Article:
Friend or foe?

They kill more people on a yearly basis than any other animal. They are public enemy number one, with 2 million victims per year. They are mosquitoes, and we do everything in our power to reduce their numbers.

In this light, every weekday at 07:00 a bus drives to the south-eastern Brazilian city of Piracicaba with a special load: mosquitoes. More than 100.000 of these animals are released and go in search of mates.

But these are no regular mosquitoes. They are genetically modified in order to pass on a deadly genetic trait to their offspring who die before ever reaching adulthood.

This approach has been tested in small batches and it seems to reduce the spread of mosquitoes by over 80%. This might sounds like good news, but it might also be dangerous to disturb the balance of nature, as we do not know what the negative consequences could be. I think of the teachings of Silent Spring, in which Rachel Carson showed the detrimental effects of indiscriminate pesticides on insects, and their predators, the birds, which consequently turned that spring into a “Silent Spring”. But what alternatives do we have?

What are the alternatives to genetic modification?

New efforts still need to prove their worth and it will take years before they can be measured at meaningful level. In addition, any alternative against mosquitoes, such as a vaccine against the disease that they carry, including Zika, is not expected in the short term.

As a consequence, experts say that the best solution is the use of traditional methods to avoid mosquitoes. In other words: reduce the risks of being bitten by wearing long sleeves and using repellents. Unfortunately, the latter can be very harmful to the skin and the environment – the same accounts for the DDT pesticide which is forbidden in many, but not all countries due to causing ecological and irreparable damages.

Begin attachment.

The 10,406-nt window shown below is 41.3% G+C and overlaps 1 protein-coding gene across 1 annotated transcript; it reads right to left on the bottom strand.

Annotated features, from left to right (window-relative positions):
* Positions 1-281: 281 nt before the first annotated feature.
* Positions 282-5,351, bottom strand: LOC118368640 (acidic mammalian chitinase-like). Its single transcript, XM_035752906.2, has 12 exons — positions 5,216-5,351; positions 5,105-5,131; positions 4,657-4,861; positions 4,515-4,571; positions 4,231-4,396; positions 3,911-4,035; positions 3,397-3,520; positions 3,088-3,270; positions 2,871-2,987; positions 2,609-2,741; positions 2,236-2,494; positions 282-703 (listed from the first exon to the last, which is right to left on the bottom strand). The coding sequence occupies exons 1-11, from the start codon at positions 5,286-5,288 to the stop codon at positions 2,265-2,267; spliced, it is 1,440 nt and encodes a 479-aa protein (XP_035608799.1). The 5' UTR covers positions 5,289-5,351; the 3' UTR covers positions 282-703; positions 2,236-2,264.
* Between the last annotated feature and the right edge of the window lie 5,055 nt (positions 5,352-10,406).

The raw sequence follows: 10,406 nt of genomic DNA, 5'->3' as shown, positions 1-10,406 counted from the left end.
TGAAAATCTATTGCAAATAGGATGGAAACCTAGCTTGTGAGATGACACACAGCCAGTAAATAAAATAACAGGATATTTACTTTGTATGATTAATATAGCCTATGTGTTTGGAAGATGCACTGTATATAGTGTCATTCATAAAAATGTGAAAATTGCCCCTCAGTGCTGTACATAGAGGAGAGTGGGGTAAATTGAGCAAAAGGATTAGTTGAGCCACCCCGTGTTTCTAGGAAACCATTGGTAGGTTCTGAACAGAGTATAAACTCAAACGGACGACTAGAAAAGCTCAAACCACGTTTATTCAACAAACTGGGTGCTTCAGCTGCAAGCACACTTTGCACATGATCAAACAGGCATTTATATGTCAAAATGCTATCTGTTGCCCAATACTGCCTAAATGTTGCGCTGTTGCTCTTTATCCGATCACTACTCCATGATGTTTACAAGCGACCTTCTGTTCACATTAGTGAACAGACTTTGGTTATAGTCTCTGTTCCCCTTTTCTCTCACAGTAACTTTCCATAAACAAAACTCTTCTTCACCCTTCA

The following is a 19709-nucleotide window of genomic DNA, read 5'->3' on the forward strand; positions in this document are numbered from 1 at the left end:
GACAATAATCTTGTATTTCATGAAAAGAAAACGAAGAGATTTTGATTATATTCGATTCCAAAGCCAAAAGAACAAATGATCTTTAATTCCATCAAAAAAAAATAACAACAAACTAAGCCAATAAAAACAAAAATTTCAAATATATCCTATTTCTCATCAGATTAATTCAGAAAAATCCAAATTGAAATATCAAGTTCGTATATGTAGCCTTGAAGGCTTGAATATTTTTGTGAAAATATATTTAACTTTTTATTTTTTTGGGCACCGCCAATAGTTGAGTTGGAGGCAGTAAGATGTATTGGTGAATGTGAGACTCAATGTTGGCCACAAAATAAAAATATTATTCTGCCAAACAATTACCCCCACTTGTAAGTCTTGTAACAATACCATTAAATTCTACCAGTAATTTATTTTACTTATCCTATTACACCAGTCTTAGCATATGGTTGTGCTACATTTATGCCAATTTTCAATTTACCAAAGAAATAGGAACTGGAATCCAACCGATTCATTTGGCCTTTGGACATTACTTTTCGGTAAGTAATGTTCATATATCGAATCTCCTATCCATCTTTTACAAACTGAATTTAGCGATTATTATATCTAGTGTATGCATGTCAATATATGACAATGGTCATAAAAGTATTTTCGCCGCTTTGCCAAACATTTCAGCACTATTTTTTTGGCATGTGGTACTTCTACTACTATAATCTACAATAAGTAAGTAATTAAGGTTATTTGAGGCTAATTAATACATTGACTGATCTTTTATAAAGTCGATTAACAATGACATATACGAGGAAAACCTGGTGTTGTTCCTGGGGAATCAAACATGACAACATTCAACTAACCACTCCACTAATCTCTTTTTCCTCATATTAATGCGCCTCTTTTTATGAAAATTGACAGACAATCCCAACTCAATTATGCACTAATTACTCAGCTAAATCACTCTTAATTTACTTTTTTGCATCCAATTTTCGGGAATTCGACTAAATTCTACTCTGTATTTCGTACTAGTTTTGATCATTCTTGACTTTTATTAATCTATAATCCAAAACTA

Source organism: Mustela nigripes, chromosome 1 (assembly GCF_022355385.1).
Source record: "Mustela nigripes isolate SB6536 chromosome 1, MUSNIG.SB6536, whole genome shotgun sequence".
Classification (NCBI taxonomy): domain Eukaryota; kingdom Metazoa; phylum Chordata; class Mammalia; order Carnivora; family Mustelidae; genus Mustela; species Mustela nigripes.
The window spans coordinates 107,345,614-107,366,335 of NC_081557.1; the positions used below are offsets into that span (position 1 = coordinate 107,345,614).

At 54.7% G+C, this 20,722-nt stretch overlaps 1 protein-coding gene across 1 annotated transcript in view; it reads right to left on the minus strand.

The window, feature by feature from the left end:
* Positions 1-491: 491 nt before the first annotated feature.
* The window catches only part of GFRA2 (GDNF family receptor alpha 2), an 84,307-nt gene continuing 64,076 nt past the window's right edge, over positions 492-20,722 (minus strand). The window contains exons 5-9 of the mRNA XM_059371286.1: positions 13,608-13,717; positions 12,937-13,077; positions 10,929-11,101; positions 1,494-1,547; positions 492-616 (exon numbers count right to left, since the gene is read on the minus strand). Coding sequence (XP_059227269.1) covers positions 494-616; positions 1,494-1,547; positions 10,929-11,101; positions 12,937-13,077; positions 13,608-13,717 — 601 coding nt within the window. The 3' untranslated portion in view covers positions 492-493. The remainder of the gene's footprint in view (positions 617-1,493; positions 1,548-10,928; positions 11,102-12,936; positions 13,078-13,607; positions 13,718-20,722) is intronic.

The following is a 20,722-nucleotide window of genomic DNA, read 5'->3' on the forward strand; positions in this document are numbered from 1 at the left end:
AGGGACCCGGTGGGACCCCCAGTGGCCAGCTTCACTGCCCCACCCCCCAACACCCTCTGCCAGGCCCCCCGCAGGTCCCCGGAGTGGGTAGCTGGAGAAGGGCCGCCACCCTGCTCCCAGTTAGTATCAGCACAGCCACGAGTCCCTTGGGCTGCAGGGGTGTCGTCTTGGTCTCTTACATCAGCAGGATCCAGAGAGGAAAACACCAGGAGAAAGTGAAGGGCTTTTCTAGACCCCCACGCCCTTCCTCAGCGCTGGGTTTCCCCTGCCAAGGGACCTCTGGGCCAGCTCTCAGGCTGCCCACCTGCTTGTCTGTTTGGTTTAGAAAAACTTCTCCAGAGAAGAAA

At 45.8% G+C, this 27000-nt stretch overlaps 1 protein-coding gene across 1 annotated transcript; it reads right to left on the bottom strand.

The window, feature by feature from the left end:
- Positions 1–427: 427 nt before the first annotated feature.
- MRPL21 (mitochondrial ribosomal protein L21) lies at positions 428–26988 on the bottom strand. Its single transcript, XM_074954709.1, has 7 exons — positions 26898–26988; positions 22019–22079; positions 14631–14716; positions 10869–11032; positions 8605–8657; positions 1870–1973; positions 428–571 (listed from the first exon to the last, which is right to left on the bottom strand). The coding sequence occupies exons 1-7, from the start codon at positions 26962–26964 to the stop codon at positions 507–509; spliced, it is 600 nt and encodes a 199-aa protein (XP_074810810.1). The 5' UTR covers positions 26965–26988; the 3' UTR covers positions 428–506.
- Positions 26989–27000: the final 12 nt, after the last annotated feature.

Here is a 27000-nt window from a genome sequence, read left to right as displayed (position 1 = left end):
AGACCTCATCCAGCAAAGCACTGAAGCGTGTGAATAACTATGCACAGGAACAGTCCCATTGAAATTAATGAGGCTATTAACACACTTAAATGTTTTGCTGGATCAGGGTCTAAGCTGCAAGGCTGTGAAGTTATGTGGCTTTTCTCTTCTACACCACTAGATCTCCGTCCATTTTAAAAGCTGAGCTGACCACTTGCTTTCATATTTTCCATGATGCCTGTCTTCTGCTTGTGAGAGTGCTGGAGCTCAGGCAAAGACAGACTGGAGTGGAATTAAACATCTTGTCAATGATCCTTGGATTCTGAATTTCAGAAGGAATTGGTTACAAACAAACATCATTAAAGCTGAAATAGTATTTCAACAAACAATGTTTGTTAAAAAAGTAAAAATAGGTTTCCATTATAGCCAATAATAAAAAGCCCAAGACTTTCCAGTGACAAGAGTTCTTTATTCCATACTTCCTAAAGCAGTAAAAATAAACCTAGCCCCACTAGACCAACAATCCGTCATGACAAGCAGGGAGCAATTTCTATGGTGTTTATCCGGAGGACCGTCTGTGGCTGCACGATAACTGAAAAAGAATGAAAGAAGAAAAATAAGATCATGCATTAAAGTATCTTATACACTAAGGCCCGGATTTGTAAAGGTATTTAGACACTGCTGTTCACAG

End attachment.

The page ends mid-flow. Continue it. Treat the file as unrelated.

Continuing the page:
It seems that on issues related to mosquitoes, human interests, as opposed to animal and environmental interests, are considered more important. Mosquitoes have certainly never been in a privileged position. But then again, they carry many deadly diseases, such as the Zika virus.

The Zika virus (ZIKV)

There are around 20 different types of mosquitoes in the Netherlands. The majority feed only on nectar and pollen. From the species that bite us, only the female mosquitoes feed on human blood. At present, it is just annoying to be stung in the Netherlands. In Latin America and in other countries there are bigger issues when it comes to mosquitoes bites; it is the risk of disease.

The main mosquito that transfers ZIKV, dengue fever, chikungunya fever, and yellow feveris is the Aedes aegypti, an exceptionally cunning foe. It gives preference to urban areas and primarily stings humans, which increases the spread of diseases amongst humans. In addition, Aedes aegypti feeds during daytime and breeds in small wet spots, such as flowerpots, cans, and tires that collect (stagnant) rainwater.  In order to combat these mosquitoes, it is essential to stop their reproduction, which can be done by minimizing the amount of breeding sites.

Currently, most diseases spread by mosquitoes are hard to treat. Women in Zika infected areas are even encouraged to avoid getting pregnant, as the virus is heavily linked to babies being born with deformations of the head and brains, which is called microcephaly. In a cruel paradox way, it seems that nature is balancing itself out: human populations are reduced by the increased spread of deadly diseases carried by mosquitoes, which are increasing in numbers due to climate change, which is instigated by humans. Thus, might Rachel Carson be right again? Are we to expect another Silent Spring, if we cannot find alternative ways to combat the mosquito?

Silent Spring

Silent Spring (1962) by the late Rachel Carson is one of my favorite books. Her goal was to make the public aware that nature is vulnerable to human intervention. Carson radically suggested that technological advances need to be contained as they are fundamentally in breach with the natural processes.

The threats, as portrayed by Carson (contamination of the food chain, cancer, genetic disorders, and the extinction of entire species) were, at that time, too frightening to be neglected. For the first time, it was generally accepted that it was necessary to regulate the industry in order to protect the environment, and consequently environmental activism was born. I think that this book should again start occupying a prime position on people’s reading lists. Furthermore, I believe we need to take notice of the threats mentioned by Carson. We need to avoid another Silent Spring, not only for the benefit of the mosquito but in the interest of all animals – ourselves included.